The Washington Post reports: Secretary of State Rex Tillerson takes a private elevator to his palatial office on the seventh floor of the State Department building, where sightings of him are rare on the floors below.
On many days, he blocks out several hours on his schedule as “reading time,” when he is cloistered in his office poring over the memos he prefers ahead of in-person meetings.
Most of his interactions are with an insular circle of political aides who are new to the State Department. Many career diplomats say they still have not met him, and some have been instructed not to speak to him directly — or even make eye contact.
On his first three foreign trips, Tillerson skipped visits with State Department employees and their families, embassy stops that were standard morale-boosters under other secretaries of state. [Continue reading…]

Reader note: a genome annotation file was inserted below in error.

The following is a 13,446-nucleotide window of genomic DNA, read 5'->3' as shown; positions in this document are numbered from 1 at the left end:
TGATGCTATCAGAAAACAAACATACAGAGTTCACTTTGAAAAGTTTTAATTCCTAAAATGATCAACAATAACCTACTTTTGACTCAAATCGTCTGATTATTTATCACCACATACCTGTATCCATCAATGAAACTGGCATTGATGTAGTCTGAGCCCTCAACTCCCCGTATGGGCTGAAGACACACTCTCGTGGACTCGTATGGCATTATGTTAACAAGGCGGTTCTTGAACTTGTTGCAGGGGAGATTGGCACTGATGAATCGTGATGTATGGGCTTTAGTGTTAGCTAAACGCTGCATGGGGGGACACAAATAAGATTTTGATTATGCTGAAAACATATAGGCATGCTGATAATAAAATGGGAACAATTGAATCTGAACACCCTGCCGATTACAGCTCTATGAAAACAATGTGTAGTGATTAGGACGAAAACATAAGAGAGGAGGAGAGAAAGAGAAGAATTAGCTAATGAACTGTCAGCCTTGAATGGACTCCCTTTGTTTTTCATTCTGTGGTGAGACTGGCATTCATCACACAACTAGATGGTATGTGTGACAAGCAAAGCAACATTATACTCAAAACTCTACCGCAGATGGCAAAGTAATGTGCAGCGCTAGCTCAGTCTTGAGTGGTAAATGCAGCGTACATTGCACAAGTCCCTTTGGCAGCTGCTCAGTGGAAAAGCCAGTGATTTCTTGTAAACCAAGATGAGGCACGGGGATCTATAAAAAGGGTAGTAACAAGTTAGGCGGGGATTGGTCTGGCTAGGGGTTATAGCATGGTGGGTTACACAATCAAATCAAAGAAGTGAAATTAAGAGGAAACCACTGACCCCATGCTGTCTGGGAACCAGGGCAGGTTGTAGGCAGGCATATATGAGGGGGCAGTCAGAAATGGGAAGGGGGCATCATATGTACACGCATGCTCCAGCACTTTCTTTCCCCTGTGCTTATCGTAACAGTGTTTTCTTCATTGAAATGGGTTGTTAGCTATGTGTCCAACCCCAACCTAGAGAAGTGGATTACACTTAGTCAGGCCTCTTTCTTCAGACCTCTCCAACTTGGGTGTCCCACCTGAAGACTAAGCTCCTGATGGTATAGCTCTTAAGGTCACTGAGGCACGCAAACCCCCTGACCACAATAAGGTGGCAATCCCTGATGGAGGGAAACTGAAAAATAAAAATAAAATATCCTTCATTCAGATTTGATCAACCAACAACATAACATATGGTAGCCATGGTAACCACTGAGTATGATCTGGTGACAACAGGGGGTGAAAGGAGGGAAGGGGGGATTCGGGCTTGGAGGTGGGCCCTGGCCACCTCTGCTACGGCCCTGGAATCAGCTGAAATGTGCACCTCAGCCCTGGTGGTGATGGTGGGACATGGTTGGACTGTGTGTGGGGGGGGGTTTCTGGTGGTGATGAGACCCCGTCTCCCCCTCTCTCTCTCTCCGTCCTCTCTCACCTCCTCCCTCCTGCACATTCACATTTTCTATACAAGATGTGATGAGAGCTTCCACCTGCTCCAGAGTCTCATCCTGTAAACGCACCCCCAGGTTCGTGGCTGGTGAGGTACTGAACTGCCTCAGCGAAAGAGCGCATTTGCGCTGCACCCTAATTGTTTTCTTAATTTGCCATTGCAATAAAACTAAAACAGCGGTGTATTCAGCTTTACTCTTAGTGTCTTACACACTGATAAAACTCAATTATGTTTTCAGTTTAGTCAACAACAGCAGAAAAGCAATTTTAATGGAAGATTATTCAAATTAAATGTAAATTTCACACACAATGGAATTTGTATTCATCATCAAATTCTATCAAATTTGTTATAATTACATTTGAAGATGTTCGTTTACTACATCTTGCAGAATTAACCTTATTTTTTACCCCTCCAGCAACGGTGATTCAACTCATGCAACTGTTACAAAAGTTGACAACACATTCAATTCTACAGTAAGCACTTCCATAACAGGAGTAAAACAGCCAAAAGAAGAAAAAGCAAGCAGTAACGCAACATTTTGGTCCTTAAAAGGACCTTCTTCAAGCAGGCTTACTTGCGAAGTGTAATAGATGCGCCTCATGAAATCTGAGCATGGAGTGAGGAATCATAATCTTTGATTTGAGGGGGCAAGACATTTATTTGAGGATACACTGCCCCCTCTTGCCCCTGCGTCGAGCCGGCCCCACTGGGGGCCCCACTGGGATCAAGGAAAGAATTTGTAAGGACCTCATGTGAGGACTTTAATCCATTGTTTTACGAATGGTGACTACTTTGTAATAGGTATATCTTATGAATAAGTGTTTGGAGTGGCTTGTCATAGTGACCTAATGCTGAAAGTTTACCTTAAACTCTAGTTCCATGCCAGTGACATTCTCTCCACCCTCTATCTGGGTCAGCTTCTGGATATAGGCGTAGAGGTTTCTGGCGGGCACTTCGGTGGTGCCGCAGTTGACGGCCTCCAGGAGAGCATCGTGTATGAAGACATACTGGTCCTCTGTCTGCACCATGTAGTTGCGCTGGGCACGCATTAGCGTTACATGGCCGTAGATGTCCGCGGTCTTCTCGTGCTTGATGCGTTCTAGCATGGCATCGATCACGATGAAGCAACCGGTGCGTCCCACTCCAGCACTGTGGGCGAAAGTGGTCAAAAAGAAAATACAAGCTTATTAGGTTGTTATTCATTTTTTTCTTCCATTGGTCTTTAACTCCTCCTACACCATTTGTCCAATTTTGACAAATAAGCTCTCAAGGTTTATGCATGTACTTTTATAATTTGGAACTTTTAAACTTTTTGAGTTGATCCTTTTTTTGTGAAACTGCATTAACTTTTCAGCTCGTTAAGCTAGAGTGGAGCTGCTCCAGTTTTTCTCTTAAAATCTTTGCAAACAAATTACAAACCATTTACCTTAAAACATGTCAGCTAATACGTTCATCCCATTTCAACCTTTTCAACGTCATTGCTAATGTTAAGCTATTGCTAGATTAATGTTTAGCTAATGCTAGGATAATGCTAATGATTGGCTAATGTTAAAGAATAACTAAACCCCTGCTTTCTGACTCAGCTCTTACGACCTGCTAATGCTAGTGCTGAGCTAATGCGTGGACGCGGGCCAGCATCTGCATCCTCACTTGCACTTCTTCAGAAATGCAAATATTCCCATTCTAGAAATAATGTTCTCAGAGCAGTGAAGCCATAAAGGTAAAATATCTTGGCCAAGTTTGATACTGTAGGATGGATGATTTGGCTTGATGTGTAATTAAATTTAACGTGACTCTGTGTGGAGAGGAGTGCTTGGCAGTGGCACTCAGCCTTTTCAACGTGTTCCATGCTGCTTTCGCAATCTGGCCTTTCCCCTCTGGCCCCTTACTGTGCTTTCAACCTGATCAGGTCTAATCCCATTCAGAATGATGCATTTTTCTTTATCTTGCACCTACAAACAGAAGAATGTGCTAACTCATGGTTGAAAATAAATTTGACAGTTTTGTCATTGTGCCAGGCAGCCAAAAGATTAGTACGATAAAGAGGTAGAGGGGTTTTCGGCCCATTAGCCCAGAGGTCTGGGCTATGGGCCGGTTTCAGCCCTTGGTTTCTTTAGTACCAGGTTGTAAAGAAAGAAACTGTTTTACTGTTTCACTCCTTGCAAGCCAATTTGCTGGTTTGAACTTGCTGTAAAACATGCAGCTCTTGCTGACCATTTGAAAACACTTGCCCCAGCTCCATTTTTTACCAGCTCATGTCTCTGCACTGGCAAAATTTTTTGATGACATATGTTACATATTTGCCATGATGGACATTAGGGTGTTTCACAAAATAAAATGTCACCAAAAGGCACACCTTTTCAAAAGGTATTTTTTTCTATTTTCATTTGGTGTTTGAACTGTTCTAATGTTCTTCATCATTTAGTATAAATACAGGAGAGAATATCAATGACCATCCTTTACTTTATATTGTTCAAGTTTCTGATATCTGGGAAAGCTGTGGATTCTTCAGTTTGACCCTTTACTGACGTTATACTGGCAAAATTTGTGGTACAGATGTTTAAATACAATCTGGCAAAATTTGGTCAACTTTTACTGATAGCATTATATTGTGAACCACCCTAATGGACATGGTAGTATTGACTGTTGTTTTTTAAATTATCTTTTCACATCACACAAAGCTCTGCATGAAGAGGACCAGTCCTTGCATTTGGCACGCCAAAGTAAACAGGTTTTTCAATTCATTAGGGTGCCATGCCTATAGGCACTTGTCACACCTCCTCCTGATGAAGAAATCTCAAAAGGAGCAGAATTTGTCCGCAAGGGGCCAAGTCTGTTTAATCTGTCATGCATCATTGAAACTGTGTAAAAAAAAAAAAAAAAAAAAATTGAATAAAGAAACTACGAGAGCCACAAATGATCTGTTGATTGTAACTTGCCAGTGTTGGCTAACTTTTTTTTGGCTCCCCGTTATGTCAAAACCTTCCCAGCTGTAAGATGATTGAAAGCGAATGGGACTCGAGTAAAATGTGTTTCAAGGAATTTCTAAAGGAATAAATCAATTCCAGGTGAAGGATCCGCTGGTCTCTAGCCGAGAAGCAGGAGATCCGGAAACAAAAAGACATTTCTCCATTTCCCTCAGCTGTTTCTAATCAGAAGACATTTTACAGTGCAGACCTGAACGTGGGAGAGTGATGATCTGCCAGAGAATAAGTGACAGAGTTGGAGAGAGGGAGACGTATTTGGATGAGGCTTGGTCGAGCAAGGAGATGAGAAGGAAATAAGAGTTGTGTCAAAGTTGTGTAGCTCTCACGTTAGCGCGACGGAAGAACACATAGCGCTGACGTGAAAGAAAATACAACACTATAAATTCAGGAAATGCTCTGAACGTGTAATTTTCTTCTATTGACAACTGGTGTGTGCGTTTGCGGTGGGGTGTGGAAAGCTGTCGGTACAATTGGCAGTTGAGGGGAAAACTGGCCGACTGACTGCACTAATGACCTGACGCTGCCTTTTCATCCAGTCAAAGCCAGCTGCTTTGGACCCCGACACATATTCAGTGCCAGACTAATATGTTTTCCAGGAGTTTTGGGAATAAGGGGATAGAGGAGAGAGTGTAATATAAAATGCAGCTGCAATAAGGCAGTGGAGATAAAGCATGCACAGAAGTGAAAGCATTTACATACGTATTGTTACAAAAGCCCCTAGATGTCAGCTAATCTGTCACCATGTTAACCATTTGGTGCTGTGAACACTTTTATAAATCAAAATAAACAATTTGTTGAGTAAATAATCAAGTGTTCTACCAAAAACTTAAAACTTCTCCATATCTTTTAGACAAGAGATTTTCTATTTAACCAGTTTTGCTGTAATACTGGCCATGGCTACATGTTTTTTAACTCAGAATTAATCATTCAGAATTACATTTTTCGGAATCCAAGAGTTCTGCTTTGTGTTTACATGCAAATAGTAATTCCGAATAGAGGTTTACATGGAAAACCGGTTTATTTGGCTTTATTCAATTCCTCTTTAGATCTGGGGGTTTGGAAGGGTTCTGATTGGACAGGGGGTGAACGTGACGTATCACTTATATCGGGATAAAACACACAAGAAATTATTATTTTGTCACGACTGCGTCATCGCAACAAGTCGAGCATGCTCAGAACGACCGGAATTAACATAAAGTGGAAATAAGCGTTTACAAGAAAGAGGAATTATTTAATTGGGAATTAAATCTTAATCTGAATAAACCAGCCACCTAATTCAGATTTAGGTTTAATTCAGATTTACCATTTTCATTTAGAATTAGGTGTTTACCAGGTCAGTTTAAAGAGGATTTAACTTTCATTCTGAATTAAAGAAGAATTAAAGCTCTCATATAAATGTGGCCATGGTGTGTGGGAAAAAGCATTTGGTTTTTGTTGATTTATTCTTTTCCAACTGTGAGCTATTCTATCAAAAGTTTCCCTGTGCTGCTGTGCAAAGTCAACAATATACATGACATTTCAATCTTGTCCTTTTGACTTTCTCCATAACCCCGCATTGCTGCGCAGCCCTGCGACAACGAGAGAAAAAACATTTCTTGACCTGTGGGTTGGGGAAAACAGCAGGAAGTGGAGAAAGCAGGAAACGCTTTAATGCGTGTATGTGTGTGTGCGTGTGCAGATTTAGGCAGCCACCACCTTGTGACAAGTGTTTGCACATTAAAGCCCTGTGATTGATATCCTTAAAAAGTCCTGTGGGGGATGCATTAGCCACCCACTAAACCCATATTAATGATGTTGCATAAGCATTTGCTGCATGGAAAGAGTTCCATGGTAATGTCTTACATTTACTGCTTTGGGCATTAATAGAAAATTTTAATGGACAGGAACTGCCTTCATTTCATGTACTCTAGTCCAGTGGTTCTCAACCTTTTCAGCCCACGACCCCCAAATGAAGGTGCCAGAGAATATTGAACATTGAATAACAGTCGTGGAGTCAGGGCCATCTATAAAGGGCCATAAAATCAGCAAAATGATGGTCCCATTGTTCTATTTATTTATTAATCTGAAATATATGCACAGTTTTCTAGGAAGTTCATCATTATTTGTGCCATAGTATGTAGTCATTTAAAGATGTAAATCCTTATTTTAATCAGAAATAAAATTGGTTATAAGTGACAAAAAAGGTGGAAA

Amberin Zaman writes: In meetings with Turkish President Recep Tayyip Erdogan, Prime Minister Binali Yildirim and Foreign Minister Mevlut Cavusoglu, Tillerson is believed to have confirmed the administration’s decision to press ahead with plans to capture Raqqa, the Islamic State’s last remaining stronghold in Syria, with the help of the Kurdish-dominated Syrian Democratic Forces (SDF). Tillerson’s meeting with Erdogan lasted over two hours.
“What we discussed today are options that are available to us. They are difficult options. Let me be very frank, it’s not easy, they are difficult choices that have to be made,” Tillerson told a joint news conference with Cavusoglu.
In a highly unusual move, Erdogan excluded the US Ambassador to Ankara John Bass from his meeting with Tillerson and Cavusoglu, officials familiar with the participants confirmed on condition that their names be withheld. Bass, a highly regarded career diplomat, is counted as one of Turkey’s few passionate advocates in Washington. Brett McGurk, the US special envoy to the anti-IS coalition widely perceived in Ankara as a friend of the SDF, was also excluded from the meeting. [Continue reading…]